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To stay relevant, smart boards are shifting their influence to key overview issues that look beyond COVID.

The relationship has always been a little awkward, with one side peering in and advising and the other running the show. Then, suddenly, it changed. After going through such a traumatic event, there was no way it couldn’t.

There’s no doubt that the pandemic has altered the connection between board directors and the leadership of the companies they oversee. Forced to retreat to their laptops and iPads to carry out their duties, directors find themselves in a new position, struggling to find a balance between serving as a strategic asset for management and overstepping their remit amid today’s volatile, constantly changing business conditions.

Communication between the two sides is more frequent, for sure. But based on conversations with leaders, directors, and governance experts, it is often less meaningful, with management keeping boards apprised of decisions instead of soliciting guidance and advice before making them. In fact, according to Charles Elson, a professor of corporate governance at the University of Delaware, one of the biggest challenges directors face in a world of virtual governance is getting access to independent information beyond what is filtered to them by management.

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“Virtual meetings are never going to be as effective as in-person meetings,” says Elson, noting that a lot of decisions pre-COVID were informed by conversations, side meetings, and reading the body language of management, all done in person. Without that access, boards have lost a level of effectiveness, seemingly watching instead of overseeing management, he says. “It’s a lot harder for directors to do their jobs, and there’s a sense among some that they didn’t quite sign up for this,” Elson says.

In many ways, the current environment is reminiscent of the pre-2000 era before federal rules on companies were beefed up, when CEOs like GE’s Jack Welch ran their businesses with little, if any, board input. Though boards today are much more involved and feature a lot fewer insiders beholden to the CEO, directors have granted management a greater level of independence amid the pandemic, particularly as it relates to operational issues. “Boards understand the extreme pressure CEOs are under and, as a result, have been more tolerant of their prerogatives,” says Joe Griesedieck, a Korn Ferry vice chairman and managing director of the firm’s Board and CEO Services practice.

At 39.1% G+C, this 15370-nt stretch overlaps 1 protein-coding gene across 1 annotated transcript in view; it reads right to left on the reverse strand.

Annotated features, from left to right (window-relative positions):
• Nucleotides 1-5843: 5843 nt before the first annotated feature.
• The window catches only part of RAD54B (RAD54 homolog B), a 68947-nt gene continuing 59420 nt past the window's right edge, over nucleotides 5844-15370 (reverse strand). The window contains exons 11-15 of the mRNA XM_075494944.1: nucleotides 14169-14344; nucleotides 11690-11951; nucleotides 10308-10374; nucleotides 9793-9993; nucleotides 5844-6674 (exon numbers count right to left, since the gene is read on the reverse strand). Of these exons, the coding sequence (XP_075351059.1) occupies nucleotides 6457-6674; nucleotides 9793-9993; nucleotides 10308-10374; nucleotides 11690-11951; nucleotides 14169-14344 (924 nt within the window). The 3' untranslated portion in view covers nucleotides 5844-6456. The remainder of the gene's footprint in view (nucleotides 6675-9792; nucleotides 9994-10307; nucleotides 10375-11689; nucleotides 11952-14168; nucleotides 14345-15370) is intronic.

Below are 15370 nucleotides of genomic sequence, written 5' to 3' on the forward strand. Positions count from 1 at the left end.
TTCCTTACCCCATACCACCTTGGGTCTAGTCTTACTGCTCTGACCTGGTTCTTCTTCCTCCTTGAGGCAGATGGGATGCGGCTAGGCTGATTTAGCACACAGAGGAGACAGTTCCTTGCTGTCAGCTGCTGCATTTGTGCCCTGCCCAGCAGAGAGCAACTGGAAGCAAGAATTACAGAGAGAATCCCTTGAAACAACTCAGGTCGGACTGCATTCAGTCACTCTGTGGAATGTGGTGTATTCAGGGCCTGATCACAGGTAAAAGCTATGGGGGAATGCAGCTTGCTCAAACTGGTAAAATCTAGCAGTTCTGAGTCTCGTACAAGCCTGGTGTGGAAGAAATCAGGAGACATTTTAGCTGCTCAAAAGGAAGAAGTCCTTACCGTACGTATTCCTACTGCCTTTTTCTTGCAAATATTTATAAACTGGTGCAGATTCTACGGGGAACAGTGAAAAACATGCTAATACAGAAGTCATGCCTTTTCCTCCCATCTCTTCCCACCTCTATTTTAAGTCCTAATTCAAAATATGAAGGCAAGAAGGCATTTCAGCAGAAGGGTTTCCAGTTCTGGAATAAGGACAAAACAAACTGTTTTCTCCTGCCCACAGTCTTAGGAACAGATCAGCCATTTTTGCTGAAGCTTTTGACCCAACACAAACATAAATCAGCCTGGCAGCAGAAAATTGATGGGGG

But that doesn’t mean boards can’t—and aren’t—watching CEOs closely. To be sure, one by-product of the pandemic is that directors have become much more focused on succession issues—not only in case the CEO gets infected but also to evaluate their performance navigating the crisis. Stu Crandell, a Korn Ferry senior client partner and assessment leader for the firm’s Board and CEO Services practice, says the pandemic is forcing boards to look at CEOs through a different lens. “They’re asking, ‘Did the CEO step up or not?’ ” he says.

In fact, in the absence of operational input, boards have instead focused their attention on helping management sort out risks. Crandell says supply chain breakdowns last spring and the rush to e-commerce underscore the kinds of risks organizations face, pandemic or not. Moreover, both COVID-19 and this year’s civil unrest highlighted for boards the reputational risk to organizations that don’t have a strong purpose.

But experts say none of this matters if the directors themselves don’t have the skills and agility to keep up with the changing business landscape. Despite implementing term limits and annual elections, director tenure still averages more than a decade. The result is that business is moving much faster than boards are being refreshed. “Organizations are changing strategies fast,” says Griesedieck. “The skills and experience on the board need to keep up.”

Peter Lauria
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